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title layout
Linear models in practice
page
library(knitr)
opts_chunk$set(fig.path=paste0("figure/", sub("(.*).Rmd","\\1",basename(knitr:::knit_concord$get('infile'))), "-"))

The mouse diet example

We will demonstrate how to analyze the high fat diet data using linear models instead of directly applying a t-test. We will demonstrate how ultimately these two approaches are equivalent.

We start by reading in the data and creating a quick stripchart:

url <- "https://raw.githubusercontent.com/genomicsclass/dagdata/master/inst/extdata/femaleMiceWeights.csv"
filename <- "femaleMiceWeights.csv"
library(downloader)
if (!file.exists(filename)) download(url, filename)
set.seed(1) #same jitter in stripchart
dat <- read.csv("femaleMiceWeights.csv") ##previously downloaded
stripchart(dat$Bodyweight ~ dat$Diet, vertical=TRUE, method="jitter",
           main="Bodyweight over Diet")

We can see that the high fat diet group appears to have higher weights on average, although there is overlap between the two samples.

For demonstration purposes, we will build the design matrix $\mathbf{X}$ using the formula ~ Diet. The group with the 1's in the second column is determined by the level of Diet which comes second; that is, the non-reference level.

levels(dat$Diet)
X <- model.matrix(~ Diet, data=dat)
head(X)

The Mathematics Behind lm()

Before we use our shortcut for running linear models, lm, we want to review what will happen internally. Inside of lm, we will form the design matrix $\mathbf{X}$ and calculate the $\boldsymbol{\beta}$, which minimizes the sum of squares using the previously described formula. The formula for this solution is:

$$ \hat{\boldsymbol{\beta}} = (\mathbf{X}^\top \mathbf{X})^{-1} \mathbf{X}^\top \mathbf{Y} $$

We can calculate this in R using our matrix multiplication operator %*%, the inverse function solve, and the transpose function t.

Y <- dat$Bodyweight
X <- model.matrix(~ Diet, data=dat)
solve(t(X) %*% X) %*% t(X) %*% Y

These coefficients are the average of the control group and the difference of the averages:

s <- split(dat$Bodyweight, dat$Diet)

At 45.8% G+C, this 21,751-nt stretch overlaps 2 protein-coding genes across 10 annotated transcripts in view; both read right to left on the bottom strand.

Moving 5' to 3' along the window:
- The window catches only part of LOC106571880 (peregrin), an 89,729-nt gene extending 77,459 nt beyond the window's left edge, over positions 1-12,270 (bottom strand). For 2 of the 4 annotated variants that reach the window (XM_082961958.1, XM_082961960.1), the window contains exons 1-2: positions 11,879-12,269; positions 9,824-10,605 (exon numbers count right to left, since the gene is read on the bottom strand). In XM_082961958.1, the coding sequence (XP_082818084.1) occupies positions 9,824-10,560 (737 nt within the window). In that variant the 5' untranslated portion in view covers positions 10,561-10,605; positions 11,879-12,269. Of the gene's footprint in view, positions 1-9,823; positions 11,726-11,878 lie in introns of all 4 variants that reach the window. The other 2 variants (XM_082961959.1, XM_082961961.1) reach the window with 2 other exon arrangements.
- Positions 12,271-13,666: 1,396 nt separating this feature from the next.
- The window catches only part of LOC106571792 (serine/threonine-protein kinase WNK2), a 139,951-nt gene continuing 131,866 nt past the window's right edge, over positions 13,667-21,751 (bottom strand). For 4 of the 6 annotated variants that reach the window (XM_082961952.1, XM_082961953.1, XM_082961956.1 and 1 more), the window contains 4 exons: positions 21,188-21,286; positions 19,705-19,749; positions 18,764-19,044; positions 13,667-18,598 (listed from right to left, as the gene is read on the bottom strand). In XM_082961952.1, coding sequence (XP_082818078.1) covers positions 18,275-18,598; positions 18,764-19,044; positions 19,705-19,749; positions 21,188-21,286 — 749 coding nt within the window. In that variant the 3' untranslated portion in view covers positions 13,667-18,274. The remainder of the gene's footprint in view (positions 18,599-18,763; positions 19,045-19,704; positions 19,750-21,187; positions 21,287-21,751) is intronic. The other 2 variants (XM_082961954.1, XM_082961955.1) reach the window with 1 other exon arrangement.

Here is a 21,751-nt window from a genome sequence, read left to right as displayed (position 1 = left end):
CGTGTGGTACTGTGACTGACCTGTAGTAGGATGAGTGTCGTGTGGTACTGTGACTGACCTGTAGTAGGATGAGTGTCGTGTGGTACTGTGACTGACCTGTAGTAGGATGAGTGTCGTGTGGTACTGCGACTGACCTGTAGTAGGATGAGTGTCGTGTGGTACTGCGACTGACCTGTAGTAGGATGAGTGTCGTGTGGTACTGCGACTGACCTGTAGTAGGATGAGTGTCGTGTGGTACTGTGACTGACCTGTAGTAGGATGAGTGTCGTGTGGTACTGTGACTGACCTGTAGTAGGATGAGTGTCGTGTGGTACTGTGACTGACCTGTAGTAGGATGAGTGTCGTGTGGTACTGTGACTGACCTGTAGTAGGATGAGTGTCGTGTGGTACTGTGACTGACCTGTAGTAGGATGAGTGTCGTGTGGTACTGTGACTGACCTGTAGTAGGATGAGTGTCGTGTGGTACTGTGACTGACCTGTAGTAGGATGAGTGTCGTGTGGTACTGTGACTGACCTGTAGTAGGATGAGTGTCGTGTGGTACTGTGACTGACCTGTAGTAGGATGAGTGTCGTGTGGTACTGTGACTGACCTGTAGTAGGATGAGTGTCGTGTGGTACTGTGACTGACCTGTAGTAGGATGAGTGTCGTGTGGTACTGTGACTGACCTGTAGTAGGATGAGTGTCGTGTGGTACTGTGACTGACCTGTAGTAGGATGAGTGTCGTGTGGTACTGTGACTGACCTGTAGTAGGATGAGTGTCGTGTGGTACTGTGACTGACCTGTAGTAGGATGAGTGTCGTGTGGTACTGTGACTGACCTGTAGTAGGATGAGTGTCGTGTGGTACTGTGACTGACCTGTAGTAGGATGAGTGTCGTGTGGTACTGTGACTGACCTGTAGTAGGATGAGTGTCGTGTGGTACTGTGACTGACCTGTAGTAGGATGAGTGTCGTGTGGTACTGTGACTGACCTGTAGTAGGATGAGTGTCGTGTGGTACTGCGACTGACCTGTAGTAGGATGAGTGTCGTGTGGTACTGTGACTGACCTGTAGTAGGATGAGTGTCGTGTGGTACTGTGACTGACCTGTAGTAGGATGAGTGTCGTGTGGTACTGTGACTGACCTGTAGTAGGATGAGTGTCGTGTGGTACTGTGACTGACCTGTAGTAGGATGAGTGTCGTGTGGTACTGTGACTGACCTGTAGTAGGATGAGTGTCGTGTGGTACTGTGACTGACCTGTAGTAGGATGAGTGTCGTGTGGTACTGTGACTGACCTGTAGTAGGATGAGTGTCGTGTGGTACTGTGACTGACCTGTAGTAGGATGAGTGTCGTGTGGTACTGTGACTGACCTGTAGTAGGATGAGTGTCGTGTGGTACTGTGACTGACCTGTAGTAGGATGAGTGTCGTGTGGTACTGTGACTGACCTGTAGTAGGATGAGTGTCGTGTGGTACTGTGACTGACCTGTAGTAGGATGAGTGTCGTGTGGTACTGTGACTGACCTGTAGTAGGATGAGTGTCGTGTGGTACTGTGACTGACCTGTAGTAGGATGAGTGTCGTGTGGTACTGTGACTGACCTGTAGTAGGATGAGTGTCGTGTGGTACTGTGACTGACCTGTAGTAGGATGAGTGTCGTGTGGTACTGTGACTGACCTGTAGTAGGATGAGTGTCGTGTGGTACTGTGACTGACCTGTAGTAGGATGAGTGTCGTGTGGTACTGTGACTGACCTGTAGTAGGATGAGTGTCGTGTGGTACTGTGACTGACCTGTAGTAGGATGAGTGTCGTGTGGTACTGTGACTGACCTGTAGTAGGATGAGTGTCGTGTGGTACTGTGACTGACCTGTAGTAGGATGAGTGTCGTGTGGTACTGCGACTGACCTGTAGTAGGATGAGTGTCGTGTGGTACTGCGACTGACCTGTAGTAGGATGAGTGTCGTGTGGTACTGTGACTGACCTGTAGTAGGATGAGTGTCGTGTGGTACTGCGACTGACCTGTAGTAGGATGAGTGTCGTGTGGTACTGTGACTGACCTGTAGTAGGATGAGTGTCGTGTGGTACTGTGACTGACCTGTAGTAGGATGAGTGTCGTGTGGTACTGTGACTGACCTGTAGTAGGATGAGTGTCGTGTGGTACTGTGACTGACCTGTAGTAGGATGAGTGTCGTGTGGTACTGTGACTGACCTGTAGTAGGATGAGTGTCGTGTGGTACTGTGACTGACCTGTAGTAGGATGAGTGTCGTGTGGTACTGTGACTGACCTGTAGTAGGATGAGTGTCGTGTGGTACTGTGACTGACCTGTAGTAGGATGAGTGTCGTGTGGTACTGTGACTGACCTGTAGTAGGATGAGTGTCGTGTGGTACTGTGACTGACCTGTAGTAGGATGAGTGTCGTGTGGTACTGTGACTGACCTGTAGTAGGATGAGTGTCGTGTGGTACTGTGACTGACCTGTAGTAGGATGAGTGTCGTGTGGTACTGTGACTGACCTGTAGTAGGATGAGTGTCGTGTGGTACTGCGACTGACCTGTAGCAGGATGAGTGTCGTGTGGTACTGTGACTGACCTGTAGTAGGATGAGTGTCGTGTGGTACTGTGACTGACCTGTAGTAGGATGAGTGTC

mean(s[["chow"]])
mean(s[["hf"]]) - mean(s[["chow"]])

Finally, we use our shortcut, lm, to run the linear model:

fit <- lm(Bodyweight ~ Diet, data=dat)
summary(fit)
(coefs <- coef(fit))

Examining the coefficients

The following plot provides a visualization of the meaning of the coefficients with colored arrows (code not shown):

stripchart(dat$Bodyweight ~ dat$Diet, vertical=TRUE, method="jitter",
           main="Bodyweight over Diet", ylim=c(0,40), xlim=c(0,3))
a <- -0.25
lgth <- .1
library(RColorBrewer)
cols <- brewer.pal(3,"Dark2")
abline(h=0)
arrows(1+a,0,1+a,coefs[1],lwd=3,col=cols[1],length=lgth)
abline(h=coefs[1],col=cols[1])
arrows(2+a,coefs[1],2+a,coefs[1]+coefs[2],lwd=3,col=cols[2],length=lgth)
abline(h=coefs[1]+coefs[2],col=cols[2])
legend("right",names(coefs),fill=cols,cex=.75,bg="white")

To make a connection with material presented earlier, this simple linear model is actually giving us the same result (the t-statistic and p-value) for the difference as a specific kind of t-test. This is the t-test between two groups with the assumption that the population standard deviation is the same for both groups. This was encoded into our linear model when we assumed that the errors $\boldsymbol{\varepsilon}$ were all equally distributed.

Although in this case the linear model is equivalent to a t-test, we will soon explore more complicated designs, where the linear model is a useful extension. Below we demonstrate that one does in fact get the exact same results:

Our lm estimates were:

summary(fit)$coefficients

And the t-statistic is the same:

ttest <- t.test(s[["hf"]], s[["chow"]], var.equal=TRUE)
summary(fit)$coefficients[2,3]
ttest$statistic